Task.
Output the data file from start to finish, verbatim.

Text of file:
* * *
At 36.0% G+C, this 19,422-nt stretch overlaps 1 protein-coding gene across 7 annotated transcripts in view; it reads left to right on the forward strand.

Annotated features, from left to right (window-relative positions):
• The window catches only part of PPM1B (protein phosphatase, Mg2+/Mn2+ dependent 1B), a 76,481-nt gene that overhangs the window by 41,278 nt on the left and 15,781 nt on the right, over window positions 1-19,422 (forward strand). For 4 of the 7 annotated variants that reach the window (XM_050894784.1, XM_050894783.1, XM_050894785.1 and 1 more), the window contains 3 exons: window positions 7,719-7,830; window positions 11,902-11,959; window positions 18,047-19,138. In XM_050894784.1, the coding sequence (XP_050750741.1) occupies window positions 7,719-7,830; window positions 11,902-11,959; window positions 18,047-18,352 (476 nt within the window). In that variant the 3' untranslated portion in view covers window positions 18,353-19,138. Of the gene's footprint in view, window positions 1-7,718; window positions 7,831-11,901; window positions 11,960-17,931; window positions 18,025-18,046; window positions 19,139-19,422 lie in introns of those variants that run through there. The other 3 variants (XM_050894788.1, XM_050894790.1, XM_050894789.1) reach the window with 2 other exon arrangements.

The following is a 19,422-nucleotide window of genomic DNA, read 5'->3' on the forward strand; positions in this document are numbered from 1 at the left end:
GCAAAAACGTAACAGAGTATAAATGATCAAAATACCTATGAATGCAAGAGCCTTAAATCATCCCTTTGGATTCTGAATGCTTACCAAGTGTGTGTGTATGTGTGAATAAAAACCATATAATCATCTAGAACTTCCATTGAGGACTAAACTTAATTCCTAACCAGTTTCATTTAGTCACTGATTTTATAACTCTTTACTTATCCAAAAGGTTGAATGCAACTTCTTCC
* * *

At 36.0% G+C, this 19,422-nt stretch overlaps 1 protein-coding gene across 7 annotated transcripts in view; it reads left to right on the forward strand.

Annotated features, from left to right (window-relative positions):
• The window catches only part of PPM1B (protein phosphatase, Mg2+/Mn2+ dependent 1B), a 76,481-nt gene that overhangs the window by 41,278 nt on the left and 15,781 nt on the right, over window positions 1-19,422 (forward strand). For 4 of the 7 annotated variants that reach the window (XM_050894784.1, XM_050894783.1, XM_050894785.1 and 1 more), the window contains 3 exons: window positions 7,719-7,830; window positions 11,902-11,959; window positions 18,047-19,138. In XM_050894784.1, the coding sequence (XP_050750741.1) occupies window positions 7,719-7,830; window positions 11,902-11,959; window positions 18,047-18,352 (476 nt within the window). In that variant the 3' untranslated portion in view covers window positions 18,353-19,138. Of the gene's footprint in view, window positions 1-7,718; window positions 7,831-11,901; window positions 11,960-17,931; window positions 18,025-18,046; window positions 19,139-19,422 lie in introns of those variants that run through there. The other 3 variants (XM_050894788.1, XM_050894790.1, XM_050894789.1) reach the window with 2 other exon arrangements.

The following is a 19,422-nucleotide window of genomic DNA, read 5'->3' on the forward strand; positions in this document are numbered from 1 at the left end:
GCAAAAACGTAACAGAGTATAAATGATCAAAATACCTATGAATGCAAGAGCCTTAAATCATCCCTTTGGATTCTGAATGCTTACCAAGTGTGTGTGTATGTGTGAATAAAAACCATATAATCATCTAGAACTTCCATTGAGGACTAAACTTAATTCCTAACCAGTTTCATTTAGTCACTGATTTTATAACTCTTTACTTATCCAAAAGGTTGAATGCAACTTCTTCC